Five Other People James Deakin Should Interview

In the name of objective journalism, we suggest a few other names the transport reporter could consult

by Philbert Dy, art by Andrew Panopio

The internet was abuzz when it was revealed that in the next episode of his vlog, white-guy-who-talks-a-lot-about-driving-in-Manila James Deakin was going to talk to everyone’s-favorite-son-of-a-dictator-and-failed-jedi Bongbong Marcos. People seemed appalled that Deakin, who came into local prominence for taking the place of Top Gear Philippines in posting dashcam videos of road altercations on Facebook, as well as eloquently stating in a congressional hearing that there might be some gray area in the issue concerning Uber and the LTFRB, would deign to associate with the likes of Bongbong Marcos. And in response, Deakin defended himself by claiming that he is neither a BBM defender nor a detractor—that he was simply a transport journalist willing to have conversations with anyone to find solutions to the traffic crisis in Metro Manila.

 

To this we say: fair enough. Bongbong Marcos doesn’t really appear to have any relevant experience in the trasnport sector, but his father did build many of these roads, albeit through a system so corrupt that we continue to pay their cost. But, if we take Deakin at his word, we can at least imagine the next few people that might show up on his vlog, offering their unique points-of-view in answering the question of what to do about traffic in Metro Manila.

 

 

HARVEY WEINSTEIN

 

In Hollywood, Harvey Weinstein garnered a reputation for getting his way, whether it be during awards season, or in his hotel room. It is analogous to the kind of political will that the late dictator continues to be praised for. If Deakin is willing to get in a car with Bongbong Marcos, he shouldn’t have any qualms about sharing some space with the now-infamous Weinstein. It’s a good fit, since Weinstein is known for not taking “no” for an answer, and Deakin is apparently unable to say the word.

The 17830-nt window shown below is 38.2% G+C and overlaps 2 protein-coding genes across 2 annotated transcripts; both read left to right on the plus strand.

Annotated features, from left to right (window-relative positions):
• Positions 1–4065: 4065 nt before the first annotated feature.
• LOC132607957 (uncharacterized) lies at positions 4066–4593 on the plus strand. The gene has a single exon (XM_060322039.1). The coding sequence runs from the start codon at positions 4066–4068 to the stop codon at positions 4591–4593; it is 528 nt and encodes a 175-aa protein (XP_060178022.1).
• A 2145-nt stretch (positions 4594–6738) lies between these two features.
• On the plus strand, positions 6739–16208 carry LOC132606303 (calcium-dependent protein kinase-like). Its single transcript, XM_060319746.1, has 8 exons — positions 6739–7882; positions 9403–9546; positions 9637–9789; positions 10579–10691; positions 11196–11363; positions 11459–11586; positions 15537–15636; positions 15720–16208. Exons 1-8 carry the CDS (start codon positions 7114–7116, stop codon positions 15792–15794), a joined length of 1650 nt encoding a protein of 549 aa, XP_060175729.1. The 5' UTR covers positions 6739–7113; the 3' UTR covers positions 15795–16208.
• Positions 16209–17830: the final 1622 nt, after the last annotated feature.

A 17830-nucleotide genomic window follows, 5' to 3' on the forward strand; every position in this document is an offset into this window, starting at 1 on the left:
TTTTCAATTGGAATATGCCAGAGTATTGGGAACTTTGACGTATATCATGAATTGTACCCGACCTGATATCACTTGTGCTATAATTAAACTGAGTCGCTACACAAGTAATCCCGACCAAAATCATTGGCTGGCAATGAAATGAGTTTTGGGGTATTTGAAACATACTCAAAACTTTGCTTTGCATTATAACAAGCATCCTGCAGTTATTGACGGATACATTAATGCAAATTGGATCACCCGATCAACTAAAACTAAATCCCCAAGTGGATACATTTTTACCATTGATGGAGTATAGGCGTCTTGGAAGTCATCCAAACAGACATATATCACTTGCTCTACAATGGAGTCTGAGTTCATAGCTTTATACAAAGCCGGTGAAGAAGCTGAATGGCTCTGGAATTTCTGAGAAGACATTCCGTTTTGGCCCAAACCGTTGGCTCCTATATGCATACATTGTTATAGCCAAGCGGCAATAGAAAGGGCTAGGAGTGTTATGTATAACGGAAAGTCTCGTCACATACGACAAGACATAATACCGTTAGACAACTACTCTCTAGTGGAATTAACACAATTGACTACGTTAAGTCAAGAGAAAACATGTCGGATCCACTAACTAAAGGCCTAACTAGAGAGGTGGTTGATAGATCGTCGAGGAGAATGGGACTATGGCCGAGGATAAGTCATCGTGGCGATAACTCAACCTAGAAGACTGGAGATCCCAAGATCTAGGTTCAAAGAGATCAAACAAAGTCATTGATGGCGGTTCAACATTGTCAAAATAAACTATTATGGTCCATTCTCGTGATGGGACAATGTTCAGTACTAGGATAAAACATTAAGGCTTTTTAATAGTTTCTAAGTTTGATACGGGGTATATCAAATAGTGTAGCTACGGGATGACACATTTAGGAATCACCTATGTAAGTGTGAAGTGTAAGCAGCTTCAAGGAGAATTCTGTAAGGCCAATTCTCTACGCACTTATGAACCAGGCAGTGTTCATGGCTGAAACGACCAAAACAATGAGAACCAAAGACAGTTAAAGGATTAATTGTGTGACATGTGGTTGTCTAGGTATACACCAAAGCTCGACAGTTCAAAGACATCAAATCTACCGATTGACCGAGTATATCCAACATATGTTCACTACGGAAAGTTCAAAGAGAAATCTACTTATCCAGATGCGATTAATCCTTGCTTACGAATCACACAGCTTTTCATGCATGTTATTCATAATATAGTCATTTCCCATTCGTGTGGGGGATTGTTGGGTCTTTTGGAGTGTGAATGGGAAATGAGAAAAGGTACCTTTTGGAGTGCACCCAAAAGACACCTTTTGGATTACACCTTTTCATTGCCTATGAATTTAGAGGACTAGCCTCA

EL CHAPO

 

Consider what El Chapo was able to accomplish. With his leadership, his band of criminals was able to create infrastructure where there was none before: an entire tunnel leading out of a maximum security prison. This is certainly experience that will be relevant to solving the traffic crisis in Manila, apart from the fact that the drug lord already has plenty of relevant experience in trafficking. As a bonus, an interview with El Chapo will put Deakin at the same level as another famous white guy: Sean Penn.

 

 

KIM JONG-UN

 

If Deakin is really considering all options in solving the traffic crisis, perhaps he should talk to someone with nuclear weapons. There is a certain nihilism to the logic that brings one to consider Bongbong Marcos a possible ally in making the Philippines better. If we take that thinking to its logical extreme, we might as well have Deakin talking to the North Korean dictator about the possibility of blowing up the entirety of EDSA. Apparently, no possibility is too dire for the transport journalist.

 

 

BENITO MUSSOLINI

 

They say Mussolini made the trains run on time. This is apparently a myth, but given how Deakin can stand to be friendly with the Marcos scion, the truth doesn’t really seem to matter to him that much. Anyway, the bigger obstacle to making this interview happen is likely the fact that Mussolini has been dead for decades. But allow us this fantasy for a second, and imagine Deakin fawning over Mussolini’s much-vaunted ability to make public transport adhere to a schedule.

 

 

HE WHO SHALL NOT BE NAMED

 

While we are in the realm of fantasy, how about the Dark Lord Voldemort? Have we considered the use of magic in solving the traffic crisis? It is certainly no more ridiculous than consulting Bongbong Marcos, who in the runup to the last elections, revealed that he didn’t know what the minimum fare for a jeepney is. Anyway, good old Tom Riddle would likely be more effective in the long run, and would likely leave less of a stain on one’s reputation and conscience.